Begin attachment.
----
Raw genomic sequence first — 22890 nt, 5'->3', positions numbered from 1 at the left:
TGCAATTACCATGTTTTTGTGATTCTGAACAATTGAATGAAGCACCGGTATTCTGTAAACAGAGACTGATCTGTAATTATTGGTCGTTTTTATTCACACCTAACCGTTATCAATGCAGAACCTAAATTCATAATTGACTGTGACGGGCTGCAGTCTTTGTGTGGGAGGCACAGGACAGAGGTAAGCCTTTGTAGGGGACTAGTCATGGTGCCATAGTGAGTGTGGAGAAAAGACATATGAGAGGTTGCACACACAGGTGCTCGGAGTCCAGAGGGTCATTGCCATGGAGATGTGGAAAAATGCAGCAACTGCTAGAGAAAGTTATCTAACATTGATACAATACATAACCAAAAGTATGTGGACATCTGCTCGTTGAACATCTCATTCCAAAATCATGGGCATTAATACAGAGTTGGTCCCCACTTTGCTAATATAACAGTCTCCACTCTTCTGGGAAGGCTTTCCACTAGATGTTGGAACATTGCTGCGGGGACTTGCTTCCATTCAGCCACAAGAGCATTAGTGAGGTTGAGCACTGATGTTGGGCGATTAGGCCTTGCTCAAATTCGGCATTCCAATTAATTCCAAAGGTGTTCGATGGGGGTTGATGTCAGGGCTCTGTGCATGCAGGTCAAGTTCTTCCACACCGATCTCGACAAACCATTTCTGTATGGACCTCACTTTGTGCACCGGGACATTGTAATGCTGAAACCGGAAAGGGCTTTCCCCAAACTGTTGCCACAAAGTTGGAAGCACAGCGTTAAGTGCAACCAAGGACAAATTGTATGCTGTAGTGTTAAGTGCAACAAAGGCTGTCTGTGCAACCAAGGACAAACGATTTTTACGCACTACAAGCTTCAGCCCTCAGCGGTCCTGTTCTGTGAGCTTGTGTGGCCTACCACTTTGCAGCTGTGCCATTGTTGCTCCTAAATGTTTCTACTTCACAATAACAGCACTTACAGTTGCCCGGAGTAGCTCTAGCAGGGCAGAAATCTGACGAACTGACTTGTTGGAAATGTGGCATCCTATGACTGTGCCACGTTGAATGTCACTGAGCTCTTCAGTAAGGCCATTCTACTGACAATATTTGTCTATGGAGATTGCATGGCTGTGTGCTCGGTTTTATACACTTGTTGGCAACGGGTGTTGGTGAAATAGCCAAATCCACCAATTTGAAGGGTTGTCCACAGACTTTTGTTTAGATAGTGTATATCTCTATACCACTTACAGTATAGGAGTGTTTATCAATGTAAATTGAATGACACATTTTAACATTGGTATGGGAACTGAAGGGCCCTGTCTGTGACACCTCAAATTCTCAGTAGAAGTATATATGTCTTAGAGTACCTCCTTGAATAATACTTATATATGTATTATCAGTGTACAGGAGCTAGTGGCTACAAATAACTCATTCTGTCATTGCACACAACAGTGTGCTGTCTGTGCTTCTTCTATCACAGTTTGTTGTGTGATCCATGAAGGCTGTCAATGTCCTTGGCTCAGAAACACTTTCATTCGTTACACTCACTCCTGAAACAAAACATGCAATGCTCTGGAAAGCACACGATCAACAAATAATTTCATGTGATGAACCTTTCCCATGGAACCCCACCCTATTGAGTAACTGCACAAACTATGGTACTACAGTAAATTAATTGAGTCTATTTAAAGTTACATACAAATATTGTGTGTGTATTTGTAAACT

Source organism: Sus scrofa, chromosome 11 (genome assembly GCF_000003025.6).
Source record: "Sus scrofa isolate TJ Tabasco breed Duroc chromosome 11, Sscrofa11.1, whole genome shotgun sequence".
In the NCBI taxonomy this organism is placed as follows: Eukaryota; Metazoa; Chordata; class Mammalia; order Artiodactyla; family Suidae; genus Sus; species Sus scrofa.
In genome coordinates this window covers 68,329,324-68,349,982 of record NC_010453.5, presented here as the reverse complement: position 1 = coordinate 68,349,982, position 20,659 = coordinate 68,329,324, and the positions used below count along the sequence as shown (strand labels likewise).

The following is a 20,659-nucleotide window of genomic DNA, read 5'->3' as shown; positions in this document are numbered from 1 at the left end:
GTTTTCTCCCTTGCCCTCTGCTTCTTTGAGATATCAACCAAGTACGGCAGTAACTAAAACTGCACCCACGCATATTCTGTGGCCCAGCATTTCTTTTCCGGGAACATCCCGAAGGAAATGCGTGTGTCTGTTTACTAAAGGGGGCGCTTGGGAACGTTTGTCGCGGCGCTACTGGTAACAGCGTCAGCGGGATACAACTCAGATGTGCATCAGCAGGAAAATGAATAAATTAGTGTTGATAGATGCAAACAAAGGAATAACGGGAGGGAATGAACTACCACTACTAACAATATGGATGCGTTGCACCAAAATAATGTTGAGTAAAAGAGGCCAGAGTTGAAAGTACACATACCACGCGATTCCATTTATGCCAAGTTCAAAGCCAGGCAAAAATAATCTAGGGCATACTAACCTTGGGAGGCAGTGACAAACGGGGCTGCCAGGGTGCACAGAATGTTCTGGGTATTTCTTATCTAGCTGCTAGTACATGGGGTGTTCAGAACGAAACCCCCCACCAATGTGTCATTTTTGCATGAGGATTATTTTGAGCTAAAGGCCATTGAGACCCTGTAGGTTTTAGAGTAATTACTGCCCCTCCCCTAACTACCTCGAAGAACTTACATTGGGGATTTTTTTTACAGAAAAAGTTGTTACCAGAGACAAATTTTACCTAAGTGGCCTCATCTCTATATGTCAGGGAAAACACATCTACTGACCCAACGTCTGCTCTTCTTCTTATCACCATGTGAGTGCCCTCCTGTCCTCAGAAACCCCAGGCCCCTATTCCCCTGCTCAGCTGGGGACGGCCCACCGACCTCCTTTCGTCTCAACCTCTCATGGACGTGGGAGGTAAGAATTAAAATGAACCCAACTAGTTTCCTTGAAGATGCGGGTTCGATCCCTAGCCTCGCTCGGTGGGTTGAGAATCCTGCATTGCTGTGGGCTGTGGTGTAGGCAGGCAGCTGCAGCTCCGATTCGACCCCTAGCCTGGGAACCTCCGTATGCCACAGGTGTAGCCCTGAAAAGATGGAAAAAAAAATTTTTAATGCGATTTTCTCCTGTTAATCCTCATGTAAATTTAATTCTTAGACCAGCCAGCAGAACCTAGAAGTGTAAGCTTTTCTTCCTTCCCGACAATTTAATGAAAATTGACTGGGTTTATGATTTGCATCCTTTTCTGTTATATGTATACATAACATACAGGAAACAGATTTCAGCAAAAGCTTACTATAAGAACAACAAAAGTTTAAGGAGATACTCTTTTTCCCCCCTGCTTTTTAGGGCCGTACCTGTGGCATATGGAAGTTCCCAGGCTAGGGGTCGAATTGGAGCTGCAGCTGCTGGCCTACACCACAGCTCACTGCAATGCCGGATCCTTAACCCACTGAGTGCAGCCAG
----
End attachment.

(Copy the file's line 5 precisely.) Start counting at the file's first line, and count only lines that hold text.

In the NCBI taxonomy this organism is placed as follows: Eukaryota; Metazoa; Chordata; class Mammalia; order Artiodactyla; family Suidae; genus Sus; species Sus scrofa.